Apr 9, 2018

Somalia seizes $10 million in cash from plane arriving from UAE

Aden Adde international airport in Mogadishu. Photo: Mohamed Abdiwahab / AFP / Getty Images

Somalia’s government has seized three bags of money worth $10 million from a plane that landed in Mogadishu from United Arab Emirates, Voice of America reports, citing a source that says a UAE envoy was at the airport "to receive the money" when it was confiscated.

The big picture: Somalia’s interior ministry says its security agencies are investigating where the money was going. So why would $10m in cash from the UAE show up in Somalia? As the BBC notes, a crisis in the Gulf is "playing out in dramatic form in Somalia and the wider Horn of Africa. Some argue it could tear the whole region apart."

  • Somali relations with the UAE have been particularly tense since Somalia announced it would remain neutral over the Qatar diplomatic crisis. Per the BBC, the Somali government "owes allegiance to Qatar and Turkey, but its key trading partners, Saudi Arabia and the UAE, are on the other side of the Gulf divide."
  • Somalia also opposes the UAE's efforts to establish a military base in the port city of Berbera, in Somaliland. The base is strategically located, but while Somaliland operates as if an independent country, Somalia considers it part of its territory.
  • Complicating matters further, Somali states have gone against the federal government and made deals with the UAE as well, per the BBC.

Go deeper: The Economist on how the rest of the Horn of Africa is getting roped into the crisis.

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Democratic presidential candidate Sen. Bernie Sanders waves to supporters at a campaign rally on Friday in Las Vegas. Photo: Mario Tama/Getty Images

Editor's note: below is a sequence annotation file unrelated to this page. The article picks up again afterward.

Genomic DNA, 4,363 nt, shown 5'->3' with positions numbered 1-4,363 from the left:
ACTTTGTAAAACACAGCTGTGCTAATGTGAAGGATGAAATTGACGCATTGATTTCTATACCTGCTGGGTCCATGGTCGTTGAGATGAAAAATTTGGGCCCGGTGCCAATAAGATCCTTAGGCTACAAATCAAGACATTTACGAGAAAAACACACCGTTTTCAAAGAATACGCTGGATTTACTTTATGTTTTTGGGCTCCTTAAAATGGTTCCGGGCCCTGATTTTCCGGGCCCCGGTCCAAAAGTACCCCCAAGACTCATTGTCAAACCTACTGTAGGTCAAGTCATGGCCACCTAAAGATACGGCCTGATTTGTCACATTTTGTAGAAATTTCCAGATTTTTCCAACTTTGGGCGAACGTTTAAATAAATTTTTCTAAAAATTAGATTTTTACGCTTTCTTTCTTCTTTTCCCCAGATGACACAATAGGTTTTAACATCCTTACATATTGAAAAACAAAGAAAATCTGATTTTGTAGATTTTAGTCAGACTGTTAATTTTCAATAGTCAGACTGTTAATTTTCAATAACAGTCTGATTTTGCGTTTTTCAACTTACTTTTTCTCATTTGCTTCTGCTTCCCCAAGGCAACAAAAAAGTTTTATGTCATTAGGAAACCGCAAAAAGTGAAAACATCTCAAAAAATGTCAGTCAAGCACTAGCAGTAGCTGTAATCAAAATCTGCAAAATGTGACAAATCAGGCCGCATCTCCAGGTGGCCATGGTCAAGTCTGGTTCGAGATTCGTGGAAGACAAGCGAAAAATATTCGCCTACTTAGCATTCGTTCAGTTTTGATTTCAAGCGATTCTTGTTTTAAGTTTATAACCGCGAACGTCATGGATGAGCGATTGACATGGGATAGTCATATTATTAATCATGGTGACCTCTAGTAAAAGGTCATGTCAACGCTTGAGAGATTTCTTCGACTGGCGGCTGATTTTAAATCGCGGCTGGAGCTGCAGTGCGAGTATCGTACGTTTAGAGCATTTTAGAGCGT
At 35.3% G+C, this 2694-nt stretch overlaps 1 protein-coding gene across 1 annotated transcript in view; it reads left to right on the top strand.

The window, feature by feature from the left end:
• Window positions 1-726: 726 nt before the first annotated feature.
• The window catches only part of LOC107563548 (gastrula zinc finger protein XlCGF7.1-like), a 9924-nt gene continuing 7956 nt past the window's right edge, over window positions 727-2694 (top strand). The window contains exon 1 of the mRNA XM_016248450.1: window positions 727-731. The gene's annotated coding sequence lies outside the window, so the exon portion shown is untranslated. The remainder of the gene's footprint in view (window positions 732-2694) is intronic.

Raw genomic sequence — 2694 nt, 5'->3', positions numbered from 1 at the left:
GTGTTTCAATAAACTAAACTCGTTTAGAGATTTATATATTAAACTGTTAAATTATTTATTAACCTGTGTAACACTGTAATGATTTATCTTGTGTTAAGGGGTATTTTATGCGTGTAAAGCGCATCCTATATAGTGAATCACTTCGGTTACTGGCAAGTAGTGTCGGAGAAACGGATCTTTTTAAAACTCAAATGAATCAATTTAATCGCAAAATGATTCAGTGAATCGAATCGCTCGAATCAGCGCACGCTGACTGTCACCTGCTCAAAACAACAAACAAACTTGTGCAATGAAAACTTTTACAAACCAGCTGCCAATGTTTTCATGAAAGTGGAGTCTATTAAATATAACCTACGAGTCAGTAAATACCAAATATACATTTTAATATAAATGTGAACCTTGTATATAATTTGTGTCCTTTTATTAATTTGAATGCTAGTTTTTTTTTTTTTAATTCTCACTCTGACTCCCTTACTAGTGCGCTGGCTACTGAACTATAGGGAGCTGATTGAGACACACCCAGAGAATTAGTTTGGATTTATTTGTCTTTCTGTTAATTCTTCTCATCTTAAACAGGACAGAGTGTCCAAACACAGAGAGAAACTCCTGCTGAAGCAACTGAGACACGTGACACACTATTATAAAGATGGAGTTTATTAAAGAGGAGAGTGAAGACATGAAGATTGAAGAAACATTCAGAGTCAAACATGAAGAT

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South Korea and Italy see spikes in coronavirus cases

Data: The Center for Systems Science and Engineering at Johns Hopkins, the CDC, and China's Health Ministry. Note: China numbers are for the mainland only and U.S. numbers include repatriated citizens.

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The big picture: COVID-19 has now killed at least 2,362 people and infected more than 77,000 others, mostly in mainland China. New countries to announce infections recently include Israel and Lebanon, while Iran reported its sixth death from the virus. South Korea's confirmed cases jumped from 204 Friday to 433 on Saturday and Italy's case count rose from 3 to 62 by Saturday.

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Illustration: Sarah Grillo/Axios

American farmers are struggling to safely use the roads that cut through their fields; decades of neglect and lack of funding have made the routes dangerous.

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